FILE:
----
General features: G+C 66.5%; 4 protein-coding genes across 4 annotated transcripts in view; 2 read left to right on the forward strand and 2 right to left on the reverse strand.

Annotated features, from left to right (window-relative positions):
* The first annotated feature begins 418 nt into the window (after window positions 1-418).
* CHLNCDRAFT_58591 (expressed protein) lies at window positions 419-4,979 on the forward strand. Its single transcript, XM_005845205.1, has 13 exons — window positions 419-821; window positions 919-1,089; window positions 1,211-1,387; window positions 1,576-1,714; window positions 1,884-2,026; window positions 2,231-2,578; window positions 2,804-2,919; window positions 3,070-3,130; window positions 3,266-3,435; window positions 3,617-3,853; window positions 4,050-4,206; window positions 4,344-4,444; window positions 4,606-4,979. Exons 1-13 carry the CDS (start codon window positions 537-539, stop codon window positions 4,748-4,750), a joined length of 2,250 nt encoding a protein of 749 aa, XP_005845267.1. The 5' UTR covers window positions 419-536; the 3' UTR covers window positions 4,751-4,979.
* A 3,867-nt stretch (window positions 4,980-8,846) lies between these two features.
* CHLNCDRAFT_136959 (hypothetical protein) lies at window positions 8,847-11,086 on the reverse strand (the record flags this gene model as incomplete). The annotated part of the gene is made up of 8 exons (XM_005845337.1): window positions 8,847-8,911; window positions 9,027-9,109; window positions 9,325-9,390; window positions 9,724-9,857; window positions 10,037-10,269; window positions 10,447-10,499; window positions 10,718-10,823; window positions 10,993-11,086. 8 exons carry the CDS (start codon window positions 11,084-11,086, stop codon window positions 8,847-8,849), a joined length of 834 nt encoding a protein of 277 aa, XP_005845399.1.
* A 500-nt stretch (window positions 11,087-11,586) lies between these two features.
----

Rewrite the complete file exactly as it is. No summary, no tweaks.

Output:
General features: G+C 66.5%; 4 protein-coding genes across 4 annotated transcripts in view; 2 read left to right on the forward strand and 2 right to left on the reverse strand.

Annotated features, from left to right (window-relative positions):
* The first annotated feature begins 418 nt into the window (after window positions 1-418).
* CHLNCDRAFT_58591 (expressed protein) lies at window positions 419-4,979 on the forward strand. Its single transcript, XM_005845205.1, has 13 exons — window positions 419-821; window positions 919-1,089; window positions 1,211-1,387; window positions 1,576-1,714; window positions 1,884-2,026; window positions 2,231-2,578; window positions 2,804-2,919; window positions 3,070-3,130; window positions 3,266-3,435; window positions 3,617-3,853; window positions 4,050-4,206; window positions 4,344-4,444; window positions 4,606-4,979. Exons 1-13 carry the CDS (start codon window positions 537-539, stop codon window positions 4,748-4,750), a joined length of 2,250 nt encoding a protein of 749 aa, XP_005845267.1. The 5' UTR covers window positions 419-536; the 3' UTR covers window positions 4,751-4,979.
* A 3,867-nt stretch (window positions 4,980-8,846) lies between these two features.
* CHLNCDRAFT_136959 (hypothetical protein) lies at window positions 8,847-11,086 on the reverse strand (the record flags this gene model as incomplete). The annotated part of the gene is made up of 8 exons (XM_005845337.1): window positions 8,847-8,911; window positions 9,027-9,109; window positions 9,325-9,390; window positions 9,724-9,857; window positions 10,037-10,269; window positions 10,447-10,499; window positions 10,718-10,823; window positions 10,993-11,086. 8 exons carry the CDS (start codon window positions 11,084-11,086, stop codon window positions 8,847-8,849), a joined length of 834 nt encoding a protein of 277 aa, XP_005845399.1.
* A 500-nt stretch (window positions 11,087-11,586) lies between these two features.